Sorry if I wasn’t clear. The episode itself isn’t as well known while the movie is a staple in monster movie circles. I attended the inauguaral When Animals Attack Weekend at the Mahoning Drive-In Theater in 2017 and Squirm opened the second night with Lieberman in attendance. The crowd was a couple hundred and they cheered when Lieberman said a few words. An hour later when SQUIRM appeared on the screen, you could hear applause all around. The film is respected and has an audience. There’s a reason Scream Factory put out a Special Edition reserved for the most beloved titles. It is a stellar monster flick with its own vibe. Again if seen altogether not chopped up and gutted. What MST fans see and what actually is there? Night and day. As a whole, Squirm works. And better then the MST version.


I’ve no doubt you’re right, but I generally avoid R rated levels of content as a personal choice. Squirm doesn’t interest me not due to its artistic merit but because I am not interested in seeing the type of material that was cut out for the MST3k cut. To each their own, and I’m glad you find so much enjoyment and satisfaction with the film itself.

In a similar vein (possibly?) I kind of unironically like Time Chasers. It’s a decent plot mostly hampered by its budget, but considering what Giancola did with what he had, and he was, what, 19yrs old at the time? I honestly kinda dig it. And I’ve shown that episode to friends and have even had them get wrapped up in the plot and be curious to see what happens next.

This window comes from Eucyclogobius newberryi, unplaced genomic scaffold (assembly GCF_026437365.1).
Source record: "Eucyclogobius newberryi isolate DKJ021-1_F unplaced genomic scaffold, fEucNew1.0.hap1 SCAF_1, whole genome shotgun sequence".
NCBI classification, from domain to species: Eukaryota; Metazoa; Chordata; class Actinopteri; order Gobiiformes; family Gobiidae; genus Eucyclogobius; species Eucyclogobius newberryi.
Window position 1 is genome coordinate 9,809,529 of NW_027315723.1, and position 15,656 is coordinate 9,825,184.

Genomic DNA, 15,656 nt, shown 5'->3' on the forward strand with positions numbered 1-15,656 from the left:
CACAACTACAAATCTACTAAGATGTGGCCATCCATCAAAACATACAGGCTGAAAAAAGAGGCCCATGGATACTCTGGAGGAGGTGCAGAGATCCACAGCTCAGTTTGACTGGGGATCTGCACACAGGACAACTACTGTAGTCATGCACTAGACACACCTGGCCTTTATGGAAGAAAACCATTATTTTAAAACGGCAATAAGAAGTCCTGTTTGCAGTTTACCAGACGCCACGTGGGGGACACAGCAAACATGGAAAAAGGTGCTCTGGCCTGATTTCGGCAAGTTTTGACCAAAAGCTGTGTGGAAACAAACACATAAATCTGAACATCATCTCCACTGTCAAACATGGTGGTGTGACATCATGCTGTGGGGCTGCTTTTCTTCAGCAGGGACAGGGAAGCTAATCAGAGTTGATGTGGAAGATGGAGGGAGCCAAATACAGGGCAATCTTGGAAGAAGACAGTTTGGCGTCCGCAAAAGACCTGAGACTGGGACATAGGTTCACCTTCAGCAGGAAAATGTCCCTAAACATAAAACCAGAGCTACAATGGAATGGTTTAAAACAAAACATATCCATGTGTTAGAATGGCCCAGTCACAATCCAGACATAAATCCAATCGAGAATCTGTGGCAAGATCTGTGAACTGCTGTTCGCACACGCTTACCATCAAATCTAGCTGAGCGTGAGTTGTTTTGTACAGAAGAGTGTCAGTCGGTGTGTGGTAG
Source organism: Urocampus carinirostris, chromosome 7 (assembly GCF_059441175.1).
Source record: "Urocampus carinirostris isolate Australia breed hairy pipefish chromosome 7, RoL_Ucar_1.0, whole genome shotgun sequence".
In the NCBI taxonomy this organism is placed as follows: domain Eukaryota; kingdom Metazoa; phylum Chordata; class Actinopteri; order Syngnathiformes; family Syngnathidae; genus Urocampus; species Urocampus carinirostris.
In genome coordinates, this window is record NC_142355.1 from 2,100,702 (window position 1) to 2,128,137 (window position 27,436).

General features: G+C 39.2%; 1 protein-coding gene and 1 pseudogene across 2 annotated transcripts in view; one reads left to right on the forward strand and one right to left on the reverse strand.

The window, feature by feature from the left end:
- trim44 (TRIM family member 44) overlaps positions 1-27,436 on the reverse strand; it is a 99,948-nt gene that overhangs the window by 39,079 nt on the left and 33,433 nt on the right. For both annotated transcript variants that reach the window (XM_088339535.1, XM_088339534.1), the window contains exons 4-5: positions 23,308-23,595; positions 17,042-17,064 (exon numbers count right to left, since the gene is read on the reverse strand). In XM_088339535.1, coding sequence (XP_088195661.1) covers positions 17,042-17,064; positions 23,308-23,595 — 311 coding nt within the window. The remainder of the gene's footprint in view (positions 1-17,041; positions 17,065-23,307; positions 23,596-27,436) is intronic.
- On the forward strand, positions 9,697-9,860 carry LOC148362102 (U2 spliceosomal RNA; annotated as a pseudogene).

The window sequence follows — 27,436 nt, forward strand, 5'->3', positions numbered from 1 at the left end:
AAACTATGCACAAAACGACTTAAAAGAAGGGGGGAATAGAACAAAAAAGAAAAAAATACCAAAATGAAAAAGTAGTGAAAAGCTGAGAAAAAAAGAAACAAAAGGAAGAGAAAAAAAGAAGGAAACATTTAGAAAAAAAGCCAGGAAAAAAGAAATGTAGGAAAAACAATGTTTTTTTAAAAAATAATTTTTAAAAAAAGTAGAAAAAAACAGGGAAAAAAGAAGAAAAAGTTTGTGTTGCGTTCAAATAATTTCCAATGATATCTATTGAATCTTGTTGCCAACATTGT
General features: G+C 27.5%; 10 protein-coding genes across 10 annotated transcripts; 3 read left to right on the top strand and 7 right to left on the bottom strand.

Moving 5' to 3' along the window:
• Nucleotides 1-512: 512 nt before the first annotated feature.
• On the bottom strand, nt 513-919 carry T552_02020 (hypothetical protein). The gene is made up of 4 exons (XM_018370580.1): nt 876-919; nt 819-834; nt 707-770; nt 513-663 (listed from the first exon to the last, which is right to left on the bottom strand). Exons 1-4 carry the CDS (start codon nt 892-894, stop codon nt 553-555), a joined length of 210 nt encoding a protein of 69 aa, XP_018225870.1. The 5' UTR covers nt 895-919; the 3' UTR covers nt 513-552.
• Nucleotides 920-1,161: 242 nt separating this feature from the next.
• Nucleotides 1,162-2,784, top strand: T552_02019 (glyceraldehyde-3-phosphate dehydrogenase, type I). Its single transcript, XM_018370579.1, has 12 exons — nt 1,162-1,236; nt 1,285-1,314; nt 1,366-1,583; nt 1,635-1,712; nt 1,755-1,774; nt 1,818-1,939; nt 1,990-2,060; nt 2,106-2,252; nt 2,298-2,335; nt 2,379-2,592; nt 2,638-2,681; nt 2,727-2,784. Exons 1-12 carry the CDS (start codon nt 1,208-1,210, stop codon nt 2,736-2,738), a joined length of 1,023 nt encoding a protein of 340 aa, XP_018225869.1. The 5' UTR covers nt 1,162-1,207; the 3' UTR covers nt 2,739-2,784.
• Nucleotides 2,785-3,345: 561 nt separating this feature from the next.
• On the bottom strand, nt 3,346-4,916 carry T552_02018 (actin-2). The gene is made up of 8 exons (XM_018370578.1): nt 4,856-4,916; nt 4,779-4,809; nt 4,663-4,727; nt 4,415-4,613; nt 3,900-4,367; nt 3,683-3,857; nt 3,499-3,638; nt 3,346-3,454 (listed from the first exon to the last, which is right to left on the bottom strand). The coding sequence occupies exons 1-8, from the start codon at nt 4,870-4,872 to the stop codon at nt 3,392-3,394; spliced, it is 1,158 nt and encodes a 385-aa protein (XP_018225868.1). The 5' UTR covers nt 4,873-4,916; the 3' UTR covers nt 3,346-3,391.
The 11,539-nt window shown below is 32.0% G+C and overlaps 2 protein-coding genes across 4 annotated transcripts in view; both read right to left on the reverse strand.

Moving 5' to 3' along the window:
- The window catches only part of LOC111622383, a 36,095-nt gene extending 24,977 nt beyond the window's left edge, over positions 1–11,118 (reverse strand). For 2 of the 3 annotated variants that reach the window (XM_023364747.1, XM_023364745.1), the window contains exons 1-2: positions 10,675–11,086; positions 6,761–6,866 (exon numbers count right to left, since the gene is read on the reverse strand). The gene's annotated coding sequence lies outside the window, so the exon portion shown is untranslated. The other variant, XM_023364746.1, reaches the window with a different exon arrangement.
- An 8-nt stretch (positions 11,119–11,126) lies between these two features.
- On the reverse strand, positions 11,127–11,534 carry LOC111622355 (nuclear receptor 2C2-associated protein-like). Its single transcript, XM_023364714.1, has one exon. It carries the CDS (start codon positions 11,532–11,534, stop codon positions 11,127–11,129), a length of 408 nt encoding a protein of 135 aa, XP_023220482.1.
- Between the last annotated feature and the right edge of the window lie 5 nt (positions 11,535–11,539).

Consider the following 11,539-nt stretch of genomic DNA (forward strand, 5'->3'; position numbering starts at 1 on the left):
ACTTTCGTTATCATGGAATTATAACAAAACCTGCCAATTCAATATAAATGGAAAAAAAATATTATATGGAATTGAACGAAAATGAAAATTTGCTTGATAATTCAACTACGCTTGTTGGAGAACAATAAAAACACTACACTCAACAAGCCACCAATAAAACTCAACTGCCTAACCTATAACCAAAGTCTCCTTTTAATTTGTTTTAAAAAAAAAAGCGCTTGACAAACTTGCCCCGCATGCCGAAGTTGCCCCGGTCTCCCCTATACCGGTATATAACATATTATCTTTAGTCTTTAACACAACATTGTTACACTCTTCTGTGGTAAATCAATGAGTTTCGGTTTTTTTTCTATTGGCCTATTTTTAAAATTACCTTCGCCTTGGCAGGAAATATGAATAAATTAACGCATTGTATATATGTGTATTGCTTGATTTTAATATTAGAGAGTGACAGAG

It truly depends on the individual. While looking at craft altogether, you see things independent of taste. Performances, mood, interconnection, complexity. And from one film fan to another, Squirm (1976) is a different animal than what appeared on the show. I too am not into gore or anything excessive for excessive sake. Though if it works and it becomes more than the parts? That’s something. And Squirm to me is a slice of 70s unease twinged with Southern Gothic spice.

As my friend Matthew says, “90 minutes heals all.” What he means is when it’s shorter certain things flow. Hot and Heavy makes sense in a shorter film. First Blood (1982), Death Wish (1974), Rolling Thunder (1977). Longer work lingers. Any excess wears out its welcome. Abiding you’re into it in the first place.

Oh I certainly agree with that. Shorter run times can work wonders. Longer run times rarely earn the minutes they take.

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Unless you’re Stanley Kubrick.